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Intelligent ‘health-check’ for farms goes head to head with crop diseases

An agricultural intelligence gathering and diagnostic system collates crop, weather data and information about pests to alert famers of plant diseases and other conditions that can cause crop damage.

Food and Natural Resources

Up to 60 % yield loss in agriculture overall is due to plant diseases. But the effect on individual farms can be devastating, with the potential to wipe out whole harvests if not detected in time. Scientists working on the EU-funded PCT project have developed an agricultural intelligence, diagnostic and advisory system consisting of measuring devices installed in areas under cultivation. An array of device sensors collates data about the site, the soil, leaf conditions and localised weather conditions, as well as the presence of pests and other pathogens, and matches it against a database of plant-specific diseases. The remote comprehensive ‘health-check’ based on the on-site monitoring provides farmers with precise information on disease risk, acts as an early warning system and provides recommendations on how to act to prevent the disease. “You spray only if you must,” says Csaba Arendas, CEO of QuantisLabs in Budapest, Hungary, the company that developed PCT. In Europe, a farmer sprays an apple orchard on average 15 times during the growing season from March till August. For grape, an average of seven times. “If you use fewer [chemical] materials the cost of production is also lower, so timing is key,” Mr Arendas says. PCT’s leaf-area calculations help accurately determine the amount of spraying material required and prevents overspraying. “For grape you can save one or two sprayings,” reducing yield losses by 30 %, and saving around 20 % of pesticide use, he says. Array of sensors An array of sensors attached to a central unit the size of a laptop computer is affixed to a mast that is easily transportable and can be erected in a field without the need for specialised skills. The standard PCT model includes around a dozen sensors to measure air humidity, precipitation and temperature, soil moisture and temperature as well as leaf and canopy sensors and pest and spore detectors that count plant pathogens, including fungi. “For spores and pest detection it’s about a 95 % detection rate, so precision is very high,” Mr Arendas says, noting around 99 % of plant diseases are caused by pests and fungal spores. Measurements are uploaded to a server, and scientifically-validated algorithms and mathematical models are used to determine the probability of infection in a given area. This information is available in visual form and can be accessed by the user on any internet-connected device. “Not all farmers are super-experienced in disease identification. They want an easily-digestible, visual format and a simple answer to their questions of what to do,” Mr Arendas explains. The analysis is based on a huge data bank derived from thousands of years of agricultural knowledge and other data collected by the project team. “We have 10 scientists who did a huge study of the literature of major scientific articles in publications that we could utilise,” Mr Arendas says. QuantisLabs already had huge data sets and measurements from a previous SmartVineyard product. “The EU funding enabled us to extend the existing system for vineyards into a comprehensive system for different crops,” he says. The system now on the market can be used for apples, olives, cocoa, coffee, rice and cotton, with other crops being added. Artificial intelligence and machine learning adjust the system to local patterns. Localised conditions Minor differences in humidity or temperature can modify the appearance or intensity of a plant disease and the plant’s stage of growth also matters. “Some pests prefer to eat the leaves, others prefer the flowers. If these things match, there can be a huge infection,” Mr Arendas explains. Some of the sensor technology was bought in, some existing sensor technology was upgraded and other more advanced sensors were custom-designed and prototyped during the project. Many of the parts were tested in university laboratories and small private labs and included special weather-proof batteries and the solar-powered central unit. PCT is already on the market internationally, with orders and pre-orders coming in from countries as far afield as Latin America for various crops, and work on versions for crops such as avocado being developed. Currently 80 % of sales are based on a subscription model at €150 per month per device, with possibilities of upgrading to include more sensors. One device on average can scan 10 hectares. “Every three years you would get a new device, like a mobile phone subscription,” Mr Arendas says.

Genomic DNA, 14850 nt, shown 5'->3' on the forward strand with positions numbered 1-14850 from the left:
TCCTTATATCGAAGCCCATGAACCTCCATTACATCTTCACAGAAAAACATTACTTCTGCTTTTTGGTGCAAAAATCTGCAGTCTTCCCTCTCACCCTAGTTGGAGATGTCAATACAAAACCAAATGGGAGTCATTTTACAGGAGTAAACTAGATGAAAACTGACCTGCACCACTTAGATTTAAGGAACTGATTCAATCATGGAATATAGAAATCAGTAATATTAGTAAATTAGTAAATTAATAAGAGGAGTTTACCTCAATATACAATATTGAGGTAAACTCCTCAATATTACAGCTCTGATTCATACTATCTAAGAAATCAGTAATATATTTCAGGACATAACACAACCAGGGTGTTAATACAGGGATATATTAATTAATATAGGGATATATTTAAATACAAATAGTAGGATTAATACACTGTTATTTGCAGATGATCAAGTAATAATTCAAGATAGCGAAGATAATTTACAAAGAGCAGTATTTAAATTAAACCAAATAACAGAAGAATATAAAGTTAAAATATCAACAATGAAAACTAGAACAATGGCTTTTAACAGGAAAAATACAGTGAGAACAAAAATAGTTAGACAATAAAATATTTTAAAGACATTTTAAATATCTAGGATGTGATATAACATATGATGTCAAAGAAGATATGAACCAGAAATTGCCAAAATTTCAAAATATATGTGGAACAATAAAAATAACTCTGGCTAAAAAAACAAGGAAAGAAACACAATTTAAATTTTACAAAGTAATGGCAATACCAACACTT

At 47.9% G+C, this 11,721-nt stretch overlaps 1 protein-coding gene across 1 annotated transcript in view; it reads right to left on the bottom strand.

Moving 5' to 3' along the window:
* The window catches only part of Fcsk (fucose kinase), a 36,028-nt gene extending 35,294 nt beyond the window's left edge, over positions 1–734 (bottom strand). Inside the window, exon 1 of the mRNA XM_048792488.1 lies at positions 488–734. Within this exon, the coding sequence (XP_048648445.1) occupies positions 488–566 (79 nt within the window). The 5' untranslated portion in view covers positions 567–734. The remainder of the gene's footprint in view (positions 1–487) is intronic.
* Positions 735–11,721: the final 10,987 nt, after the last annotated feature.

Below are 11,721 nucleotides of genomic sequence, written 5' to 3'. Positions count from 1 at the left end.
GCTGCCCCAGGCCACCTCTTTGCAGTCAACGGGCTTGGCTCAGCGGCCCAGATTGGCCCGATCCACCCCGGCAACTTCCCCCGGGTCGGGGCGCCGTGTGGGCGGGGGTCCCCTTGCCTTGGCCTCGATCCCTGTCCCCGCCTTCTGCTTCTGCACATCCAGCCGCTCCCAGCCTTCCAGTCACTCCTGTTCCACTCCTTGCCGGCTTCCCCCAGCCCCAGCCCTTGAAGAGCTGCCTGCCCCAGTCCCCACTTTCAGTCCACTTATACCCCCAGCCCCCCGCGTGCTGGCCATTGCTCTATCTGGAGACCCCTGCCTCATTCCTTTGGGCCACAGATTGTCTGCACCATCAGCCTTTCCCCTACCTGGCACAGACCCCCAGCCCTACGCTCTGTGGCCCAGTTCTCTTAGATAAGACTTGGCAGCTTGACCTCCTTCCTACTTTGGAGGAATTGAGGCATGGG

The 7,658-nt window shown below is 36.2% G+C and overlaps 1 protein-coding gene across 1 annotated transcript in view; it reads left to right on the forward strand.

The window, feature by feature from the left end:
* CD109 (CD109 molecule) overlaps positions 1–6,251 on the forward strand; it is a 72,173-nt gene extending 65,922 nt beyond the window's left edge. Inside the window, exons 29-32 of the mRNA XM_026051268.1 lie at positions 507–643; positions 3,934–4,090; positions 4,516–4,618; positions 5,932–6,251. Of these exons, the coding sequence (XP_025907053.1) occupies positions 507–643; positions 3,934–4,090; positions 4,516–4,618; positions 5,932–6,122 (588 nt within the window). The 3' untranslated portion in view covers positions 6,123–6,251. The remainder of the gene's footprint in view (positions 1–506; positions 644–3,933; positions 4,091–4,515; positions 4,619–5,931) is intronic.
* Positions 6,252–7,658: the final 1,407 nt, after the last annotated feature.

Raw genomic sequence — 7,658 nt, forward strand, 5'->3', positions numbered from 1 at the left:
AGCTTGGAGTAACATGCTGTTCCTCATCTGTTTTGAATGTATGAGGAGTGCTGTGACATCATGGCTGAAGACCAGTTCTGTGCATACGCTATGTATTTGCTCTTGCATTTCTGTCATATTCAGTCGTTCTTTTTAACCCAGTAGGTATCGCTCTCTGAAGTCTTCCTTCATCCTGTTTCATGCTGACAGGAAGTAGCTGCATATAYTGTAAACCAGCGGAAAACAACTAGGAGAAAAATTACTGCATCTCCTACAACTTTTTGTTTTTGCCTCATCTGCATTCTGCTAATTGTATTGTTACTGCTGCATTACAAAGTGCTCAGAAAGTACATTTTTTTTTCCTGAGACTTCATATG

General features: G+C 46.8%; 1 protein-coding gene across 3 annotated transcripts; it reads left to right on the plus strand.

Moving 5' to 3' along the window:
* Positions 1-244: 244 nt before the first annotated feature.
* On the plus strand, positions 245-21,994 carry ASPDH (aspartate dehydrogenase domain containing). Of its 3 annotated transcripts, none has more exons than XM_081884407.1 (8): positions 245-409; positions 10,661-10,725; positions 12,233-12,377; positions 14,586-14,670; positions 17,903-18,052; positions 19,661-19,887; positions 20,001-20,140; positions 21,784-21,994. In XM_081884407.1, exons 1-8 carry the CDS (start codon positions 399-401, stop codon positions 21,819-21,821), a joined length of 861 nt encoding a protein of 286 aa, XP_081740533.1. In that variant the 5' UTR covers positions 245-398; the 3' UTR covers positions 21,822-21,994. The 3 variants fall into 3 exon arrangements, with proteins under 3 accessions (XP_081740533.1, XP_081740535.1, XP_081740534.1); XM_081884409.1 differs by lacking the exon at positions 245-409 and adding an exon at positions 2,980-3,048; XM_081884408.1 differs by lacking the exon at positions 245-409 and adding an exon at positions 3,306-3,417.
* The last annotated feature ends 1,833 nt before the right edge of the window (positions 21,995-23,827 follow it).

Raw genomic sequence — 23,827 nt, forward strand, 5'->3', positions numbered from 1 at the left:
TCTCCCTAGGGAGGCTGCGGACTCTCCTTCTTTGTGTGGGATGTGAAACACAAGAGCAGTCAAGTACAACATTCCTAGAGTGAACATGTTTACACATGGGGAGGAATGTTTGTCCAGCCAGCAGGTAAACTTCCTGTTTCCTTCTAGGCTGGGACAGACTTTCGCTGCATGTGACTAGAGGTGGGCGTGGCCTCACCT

PCT, agriculture, viticulture, plant disease, pests, climate, insecticide, fungicide, environment, crop yield, sensors, artificial intelligence, soil, soil science, ICT

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3 December 2019